@JikkityJek: nah... that doesn’t happen. I don’t like PCP in my weed.
  • 1 0
 @mykel: made that mistake a lot as a teenager
  • 4 0
 @opignonlibre: isn't everything a drug? think about it. just watching tv is a drug, doing laundry is a drug, mtb is a drug. anything that changes the chemical makeup of our synapses is ultimately a drug whether we like what were doing or not. every instance in our lives gives us the opportunity to experience any outcome in any given way, just as if you were tripping on some generic shrooms. Hell PB is a drug! just imagine if they shut down the site for 24hrs...
  • 3 3
 @Golden-G: 'Smoking weed is far less stupid than drinking alcohol'
I can't see how. Depends on the level of cosumption I guess, but comparig apples to apples is the same shit, I've drunk and smoked enough to know.

And 'you can die of' is not a valid point. You can die by drinking too much water too... or mountain biking itself.
  • 1 1
 @ismasan: Sorry, then I’d have to say you have no clue what you’re talking about.
  • 4 0
 elaborate, please, you got my attention.
  • 6 1
 @ismasan: There are an endless amount of studies out there that compare the harmful effects of alcohol vs. cannabis, and there really isn't any comparison. Alcohol is so much worse for you, and while you may be right on the level of consumption, the "average" usage of both would lead to this conclusion for sure, and any over usage or abuse, would easily side with cannabis. Then there are the other effects on how each impair driving or other daily tasks, and again, no comparison. I'm just tired of seeing alcohol and cannabis put on the same level, because they are vastly different. Time will show this though too, as more and more research is done to back that up. One is a medicine and one is not.
  • 1 1
 @ChachiArcola: exactly, a medicine, I fully agree on that and still smoke a couple puffs the couple times a year that I can't sleep. Tried to convince my mom to try a low thc/high cbd strain to substitute the cortisol too.

But do you take diazepam to kill time? Nope.

Nothing bad with recreational use as long as is ocassional, same I don't have nothing against alcohol (or any other drug) as long as is done right.

But all I see is addicts. Alcoholism is more eviden't and when heavy, has higher consequences, but I've seen long term weed induced anxiety and mental issues, healthy guys who can't sleep without their 'medicine' anymore, a close friend who literally in his own words has been high for 20 years straight, and many others who quitted for whatever reason and reported feeling more awake and active (just go back to smoking in most cases).

So yeah, maybe weed doesn't turn you into a bufoon tumbling around who can't even speak but the point is that altering your consciousness with substances as a past time is stupid. evermind the substance. And I say so as a guy who's overdone loads of shit and seen even more.
  • 3 1
 @ismasan: one is a lethal poison. One is a harmless, natural plant.
Have another drink mate!
  • 1 0
 @Golden-G: would you give weed to a
10 year old kid for recreational use? why?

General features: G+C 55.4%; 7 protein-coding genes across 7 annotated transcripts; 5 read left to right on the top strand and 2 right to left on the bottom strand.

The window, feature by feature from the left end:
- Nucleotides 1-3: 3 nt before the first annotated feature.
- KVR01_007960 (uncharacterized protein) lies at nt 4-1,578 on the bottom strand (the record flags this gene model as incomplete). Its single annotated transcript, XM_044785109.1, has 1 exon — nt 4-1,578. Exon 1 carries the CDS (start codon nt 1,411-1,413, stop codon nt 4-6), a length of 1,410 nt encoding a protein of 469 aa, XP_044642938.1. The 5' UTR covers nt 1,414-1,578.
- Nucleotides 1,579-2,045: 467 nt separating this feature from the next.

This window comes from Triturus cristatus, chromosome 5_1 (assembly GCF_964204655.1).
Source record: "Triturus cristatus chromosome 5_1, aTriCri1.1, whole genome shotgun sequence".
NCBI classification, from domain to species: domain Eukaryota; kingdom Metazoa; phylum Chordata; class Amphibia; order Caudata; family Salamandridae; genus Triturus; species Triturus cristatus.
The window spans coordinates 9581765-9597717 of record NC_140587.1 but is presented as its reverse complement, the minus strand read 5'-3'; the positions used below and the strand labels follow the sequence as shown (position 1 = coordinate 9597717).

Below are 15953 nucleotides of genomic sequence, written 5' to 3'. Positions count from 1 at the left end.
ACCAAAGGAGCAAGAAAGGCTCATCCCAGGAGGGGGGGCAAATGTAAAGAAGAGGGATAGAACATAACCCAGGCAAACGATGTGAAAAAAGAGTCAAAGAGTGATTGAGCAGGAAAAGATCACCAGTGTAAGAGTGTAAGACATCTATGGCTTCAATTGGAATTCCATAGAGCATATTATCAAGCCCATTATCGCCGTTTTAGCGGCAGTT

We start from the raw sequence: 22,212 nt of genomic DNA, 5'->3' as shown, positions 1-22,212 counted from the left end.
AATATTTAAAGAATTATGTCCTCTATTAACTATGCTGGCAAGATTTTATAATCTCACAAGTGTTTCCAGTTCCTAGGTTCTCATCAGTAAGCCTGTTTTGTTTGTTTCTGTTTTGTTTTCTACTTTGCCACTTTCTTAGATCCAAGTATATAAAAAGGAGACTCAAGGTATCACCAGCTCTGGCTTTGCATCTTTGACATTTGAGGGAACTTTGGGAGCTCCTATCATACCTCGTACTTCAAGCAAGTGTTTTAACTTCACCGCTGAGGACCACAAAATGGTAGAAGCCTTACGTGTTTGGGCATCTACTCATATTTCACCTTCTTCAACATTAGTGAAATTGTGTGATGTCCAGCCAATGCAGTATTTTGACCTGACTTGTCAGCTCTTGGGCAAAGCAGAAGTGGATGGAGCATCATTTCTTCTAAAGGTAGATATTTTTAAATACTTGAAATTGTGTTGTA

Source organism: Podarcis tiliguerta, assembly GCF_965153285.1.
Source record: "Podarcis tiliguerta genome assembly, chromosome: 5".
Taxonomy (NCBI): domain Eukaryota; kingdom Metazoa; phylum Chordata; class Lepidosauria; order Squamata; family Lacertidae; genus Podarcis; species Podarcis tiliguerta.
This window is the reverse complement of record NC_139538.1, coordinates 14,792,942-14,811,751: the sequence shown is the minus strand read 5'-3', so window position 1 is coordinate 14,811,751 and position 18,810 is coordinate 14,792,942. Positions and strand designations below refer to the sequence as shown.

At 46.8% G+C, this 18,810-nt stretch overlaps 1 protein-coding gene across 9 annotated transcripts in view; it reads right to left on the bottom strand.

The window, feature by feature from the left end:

Also being natural is not an argument. Arsenic and cianide are all natural too. Also alcohol occurs naturally in fallen fruit and some animals go get drunk.

But you fail to understand that I'm not advocating for alcohol vs weed, mate!
  • 1 1
 @ismasan: have to say I agree with a lot of what you are saying. Some people (quite a lot of people) have addictive personalities and I smoked way too much weed in my 20's. Had a slight 'relapse' in the last year or so and can honestly say that it is not conducive to a productive and healthy lifestyle.

I love weed but know I mustn't touch it anymore as I've a responsible career and kids.
  • 1 0
 @ismasan: I really don’t care what you think.
  • 2 0
 @ismasan: you make far dumber decisions when you’re drunk then when you’re high. Thats facts
  • 27 0
 Reading a story that feels like 40 mountainbike years ago and then you find the name Greg Minnaar in it.
  • 2 0
  • 19 0
 I remember that race well, the only world cup race I've attended. I had time off for the Victoria-Vancouver trip, but none of my friends had the day available. So I took my OG Kuwahara cruiser up Mt.Fromme, all the way to Grouse, via the "back entrance". It was free to attend by accessing the venue that way, and they even had a bike check for those who braved the many switchbacks to get there.

I was equipped with a crappy lunch, bunch of smokables, and a 6-pack in my backpack. Super excited to cruise the pits before hand, and even met up with the only one of my buddies who was racing, Mike Jones for Norco Factory. Found a good spot to chill for the race, and was amazed at the speed those guys accomplished on what was a short but very chunky track. I was just getting into proper DH riding at the time, and seeing legends like Minnaar and Petey absolutely rip by was very inspiring. The rain was a proper deluge, and it didn't stop. I knew about the Houseman brothers from my obsession with Decline magazine (yes Dirt was always way better), but wasn't really familiar with them, and was kind of bummed at the time that one of my heroes didn't take the win. In retrospect, a bunch of really unfortunate and unprecedented UCI drama would unfold throughout the next few weeks. That race was so inspiring, I devoted the next 4 years to working winters so I could spend the summers travelling around BC racing DH bikes.